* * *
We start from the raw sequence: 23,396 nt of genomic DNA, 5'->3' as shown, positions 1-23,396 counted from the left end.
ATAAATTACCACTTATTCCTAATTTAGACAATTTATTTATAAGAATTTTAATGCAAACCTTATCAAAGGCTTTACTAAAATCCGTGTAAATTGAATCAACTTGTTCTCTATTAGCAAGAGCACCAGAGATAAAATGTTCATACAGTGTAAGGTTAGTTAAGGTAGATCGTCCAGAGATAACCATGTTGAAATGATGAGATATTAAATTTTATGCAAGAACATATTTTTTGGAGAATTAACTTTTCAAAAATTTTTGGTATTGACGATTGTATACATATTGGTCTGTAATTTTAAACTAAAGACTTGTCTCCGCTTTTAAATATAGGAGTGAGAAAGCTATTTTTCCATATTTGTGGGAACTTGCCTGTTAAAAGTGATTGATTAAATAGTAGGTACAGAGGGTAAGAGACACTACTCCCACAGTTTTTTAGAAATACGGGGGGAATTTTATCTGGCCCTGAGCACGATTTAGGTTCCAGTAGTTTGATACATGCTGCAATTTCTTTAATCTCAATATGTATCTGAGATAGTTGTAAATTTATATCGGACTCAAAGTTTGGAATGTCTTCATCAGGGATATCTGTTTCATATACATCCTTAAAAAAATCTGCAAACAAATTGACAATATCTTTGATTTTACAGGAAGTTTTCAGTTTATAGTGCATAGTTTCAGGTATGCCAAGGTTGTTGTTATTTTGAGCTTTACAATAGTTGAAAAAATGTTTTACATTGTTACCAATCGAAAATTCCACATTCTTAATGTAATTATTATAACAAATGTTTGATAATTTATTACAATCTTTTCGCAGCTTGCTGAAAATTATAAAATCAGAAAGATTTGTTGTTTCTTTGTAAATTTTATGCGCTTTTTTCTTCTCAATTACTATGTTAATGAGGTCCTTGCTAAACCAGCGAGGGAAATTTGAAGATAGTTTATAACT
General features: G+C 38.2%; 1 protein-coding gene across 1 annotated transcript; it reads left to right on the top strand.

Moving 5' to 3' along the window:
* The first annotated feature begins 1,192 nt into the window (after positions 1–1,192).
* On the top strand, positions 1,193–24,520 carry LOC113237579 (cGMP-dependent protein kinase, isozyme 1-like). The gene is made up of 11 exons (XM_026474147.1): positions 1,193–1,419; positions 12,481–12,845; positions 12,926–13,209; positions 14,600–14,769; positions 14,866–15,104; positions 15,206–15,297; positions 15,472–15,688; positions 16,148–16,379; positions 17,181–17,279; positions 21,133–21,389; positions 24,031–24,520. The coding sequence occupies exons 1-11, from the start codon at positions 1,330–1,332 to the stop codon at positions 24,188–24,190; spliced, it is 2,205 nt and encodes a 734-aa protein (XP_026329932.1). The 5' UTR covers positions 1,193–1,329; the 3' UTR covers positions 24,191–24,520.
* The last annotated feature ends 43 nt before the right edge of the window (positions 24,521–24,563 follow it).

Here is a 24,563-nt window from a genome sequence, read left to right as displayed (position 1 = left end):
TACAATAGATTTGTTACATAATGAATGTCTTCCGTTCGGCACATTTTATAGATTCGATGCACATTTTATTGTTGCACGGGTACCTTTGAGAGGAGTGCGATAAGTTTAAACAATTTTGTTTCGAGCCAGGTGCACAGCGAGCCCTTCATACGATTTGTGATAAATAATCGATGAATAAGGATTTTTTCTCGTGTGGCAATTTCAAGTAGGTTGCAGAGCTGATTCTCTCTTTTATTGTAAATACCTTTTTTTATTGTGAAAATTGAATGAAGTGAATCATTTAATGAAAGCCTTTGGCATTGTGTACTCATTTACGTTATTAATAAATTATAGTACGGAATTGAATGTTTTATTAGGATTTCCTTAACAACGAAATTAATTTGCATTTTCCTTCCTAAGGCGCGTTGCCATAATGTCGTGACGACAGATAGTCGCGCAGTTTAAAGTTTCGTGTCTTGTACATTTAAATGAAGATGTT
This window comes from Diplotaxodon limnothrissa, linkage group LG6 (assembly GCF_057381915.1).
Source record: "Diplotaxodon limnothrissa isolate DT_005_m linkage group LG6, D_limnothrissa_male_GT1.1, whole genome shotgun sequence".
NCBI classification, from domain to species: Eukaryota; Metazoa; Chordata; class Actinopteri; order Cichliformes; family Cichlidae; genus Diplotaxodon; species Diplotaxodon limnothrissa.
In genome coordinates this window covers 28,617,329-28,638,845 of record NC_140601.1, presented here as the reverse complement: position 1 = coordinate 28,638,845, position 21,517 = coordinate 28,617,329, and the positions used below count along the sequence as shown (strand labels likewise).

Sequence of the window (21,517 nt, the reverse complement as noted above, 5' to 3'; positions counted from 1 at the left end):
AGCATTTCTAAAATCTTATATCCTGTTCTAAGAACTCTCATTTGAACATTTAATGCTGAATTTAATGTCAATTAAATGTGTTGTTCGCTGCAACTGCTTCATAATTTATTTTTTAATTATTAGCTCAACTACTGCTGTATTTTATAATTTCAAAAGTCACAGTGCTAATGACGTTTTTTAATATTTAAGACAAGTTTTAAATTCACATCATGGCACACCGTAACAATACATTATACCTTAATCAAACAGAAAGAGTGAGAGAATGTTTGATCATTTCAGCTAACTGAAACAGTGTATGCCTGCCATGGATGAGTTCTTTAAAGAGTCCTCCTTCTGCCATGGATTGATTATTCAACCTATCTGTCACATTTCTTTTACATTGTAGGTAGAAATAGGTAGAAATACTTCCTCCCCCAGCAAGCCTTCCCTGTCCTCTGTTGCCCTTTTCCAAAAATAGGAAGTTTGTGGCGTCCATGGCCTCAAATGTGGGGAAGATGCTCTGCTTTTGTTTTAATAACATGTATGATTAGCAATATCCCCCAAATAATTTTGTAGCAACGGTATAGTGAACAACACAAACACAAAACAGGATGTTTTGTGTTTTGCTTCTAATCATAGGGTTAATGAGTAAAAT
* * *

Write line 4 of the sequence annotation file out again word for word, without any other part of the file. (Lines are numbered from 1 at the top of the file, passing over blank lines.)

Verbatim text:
Moving 5' to 3' along the window: